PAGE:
The art book fair is another example of the new direction that Tony Ellwood, the NGV’s director is taking the gallery. There were lots of stalls with zines and artist books. Catherine bought a couple of little publications by  Gracia & Louise (Gracia Haby and Louise Jennison). Although there hasn’t been any main stream media about my book (yet) several bloggers have posted about it.

Interview on The Art and The Curious.

Invurt on the book launch.

Art and Architecture on my book.

Public Art Research mentions my book.

Interview on Invurt about my blog and my book.

You can buy the book, Readings bookstore stocks it, or you can borrow my book from the following public libraries: City of Boroondara Library, City Whitehorse and Manningham Library, and Yarra Plenty Library. My events page has more information on my promotional free lunchtime sculpture tours next week. Normal Black Mark blogging will resume shortly.


My Book Launch & Other Events

Rita Dimasi, the publicist at the publisher, Melbourne Books, has done an amazing job. The whole team at Melbourne Books has done an amazing job in the production of my book, Sculptures of Melbourne. It is so nice to actually hold the book. It feels substantial but not cumbersome. It is almost overwhelming for a first time author.

Sculptures of Melbourne

There will now be two book launches one on Friday 1 May at 6pm at Gallery One Three and one on Sunday noon in the great hall at the NGV International. For more information go to my events page. You can also pre-order my book at my new online shop (but I must warn you that it only takes PayPal payments).

Candy Stevens, “Landscape Gardeners”, 2011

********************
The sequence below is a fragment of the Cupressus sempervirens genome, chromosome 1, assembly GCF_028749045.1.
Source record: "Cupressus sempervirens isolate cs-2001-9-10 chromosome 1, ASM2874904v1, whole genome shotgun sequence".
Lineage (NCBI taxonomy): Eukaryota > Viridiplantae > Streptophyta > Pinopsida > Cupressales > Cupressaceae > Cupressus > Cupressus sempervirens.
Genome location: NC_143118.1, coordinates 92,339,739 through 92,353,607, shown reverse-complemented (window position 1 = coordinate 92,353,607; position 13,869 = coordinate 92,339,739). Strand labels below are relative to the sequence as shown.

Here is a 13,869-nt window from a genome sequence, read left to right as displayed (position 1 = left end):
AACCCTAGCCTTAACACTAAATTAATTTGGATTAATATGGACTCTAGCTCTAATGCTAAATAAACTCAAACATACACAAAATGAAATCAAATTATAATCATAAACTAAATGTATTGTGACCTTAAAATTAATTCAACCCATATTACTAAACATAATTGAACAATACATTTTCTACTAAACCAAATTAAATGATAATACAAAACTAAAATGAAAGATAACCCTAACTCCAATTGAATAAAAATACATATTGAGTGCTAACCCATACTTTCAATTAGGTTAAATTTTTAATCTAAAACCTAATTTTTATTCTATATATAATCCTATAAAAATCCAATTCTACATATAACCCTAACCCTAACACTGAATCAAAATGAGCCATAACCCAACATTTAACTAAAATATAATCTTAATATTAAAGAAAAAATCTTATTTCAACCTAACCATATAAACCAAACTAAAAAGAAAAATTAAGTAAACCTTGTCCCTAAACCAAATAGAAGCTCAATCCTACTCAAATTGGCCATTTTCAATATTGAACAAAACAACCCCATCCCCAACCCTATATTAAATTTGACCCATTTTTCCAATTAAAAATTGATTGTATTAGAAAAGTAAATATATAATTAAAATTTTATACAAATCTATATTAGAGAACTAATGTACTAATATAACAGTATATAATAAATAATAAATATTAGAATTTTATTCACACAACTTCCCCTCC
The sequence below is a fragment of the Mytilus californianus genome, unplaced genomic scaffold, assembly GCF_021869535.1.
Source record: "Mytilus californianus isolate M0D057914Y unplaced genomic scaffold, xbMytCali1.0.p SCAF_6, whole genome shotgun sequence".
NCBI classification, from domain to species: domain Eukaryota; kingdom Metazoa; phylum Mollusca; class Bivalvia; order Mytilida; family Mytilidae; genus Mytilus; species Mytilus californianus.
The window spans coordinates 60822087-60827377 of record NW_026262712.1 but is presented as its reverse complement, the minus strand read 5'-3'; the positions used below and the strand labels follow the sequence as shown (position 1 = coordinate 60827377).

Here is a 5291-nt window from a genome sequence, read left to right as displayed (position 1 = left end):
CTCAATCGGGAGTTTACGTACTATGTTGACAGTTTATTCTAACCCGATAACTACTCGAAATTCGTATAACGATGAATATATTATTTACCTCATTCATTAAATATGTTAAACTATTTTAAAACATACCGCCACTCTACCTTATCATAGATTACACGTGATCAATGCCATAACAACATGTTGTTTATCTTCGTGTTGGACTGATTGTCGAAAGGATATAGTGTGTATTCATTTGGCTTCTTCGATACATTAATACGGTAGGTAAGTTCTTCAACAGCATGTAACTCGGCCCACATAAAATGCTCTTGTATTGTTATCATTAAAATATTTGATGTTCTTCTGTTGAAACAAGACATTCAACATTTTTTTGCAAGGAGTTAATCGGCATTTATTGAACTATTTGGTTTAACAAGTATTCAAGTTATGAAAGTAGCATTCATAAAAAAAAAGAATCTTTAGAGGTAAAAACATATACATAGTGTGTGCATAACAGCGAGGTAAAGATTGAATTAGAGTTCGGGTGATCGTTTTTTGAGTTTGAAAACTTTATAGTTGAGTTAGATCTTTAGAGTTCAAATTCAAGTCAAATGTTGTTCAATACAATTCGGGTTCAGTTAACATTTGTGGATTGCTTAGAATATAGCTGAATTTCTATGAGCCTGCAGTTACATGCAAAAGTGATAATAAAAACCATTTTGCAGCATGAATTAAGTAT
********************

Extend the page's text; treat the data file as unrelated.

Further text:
Candy Stevens, “Landscape Gardeners”, 2011

Publicity for my book is now occupying a lot of my time and that will continue for the next month or more. A few bloggers have been kind enough to mention my book on Art and Architecture, thanks Hels, and on Public Art Research, thanks Ruth.

I feel that I now I will be my fate to write about public art until I die. It is not a bad fate, although I know that it is likely that I will be phoned by the media to comment on every public sculpture controversy. What to more write about now about public sculpture?A friend asked me if I would now turn my attention to public fountains and other water features. I told them that mentioned a few fountains in my book and that I have already written a blog post about drinking fountains, mosaics and public seating.

I could write about other public sculptures in other cities but that seems to be largely repeating the same history, as would writing about other mediums of public art. If you include the street art mosaics by Space Invader and others following his example, then Melbourne’s mosaics form a similar history to my history of public sculpture.

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Should I be investigating what ever happened to Arthur Boyd’s nine metre high glazed terracotta sculpture, Totem Pole 1955 at the Olympic Pool, Melbourne? Or what happened to the wall-mounted sculpture by Norma Redpath that was once in the foyer of BP House at 1-29 Albert Road, Melbourne? Or write click bait like the ten most something sculptures in Melbourne? Actually I have a few more posts on public sculpture already prepared. Do you know which sculpture in Melbourne is about to have its 150th anniversary later this month?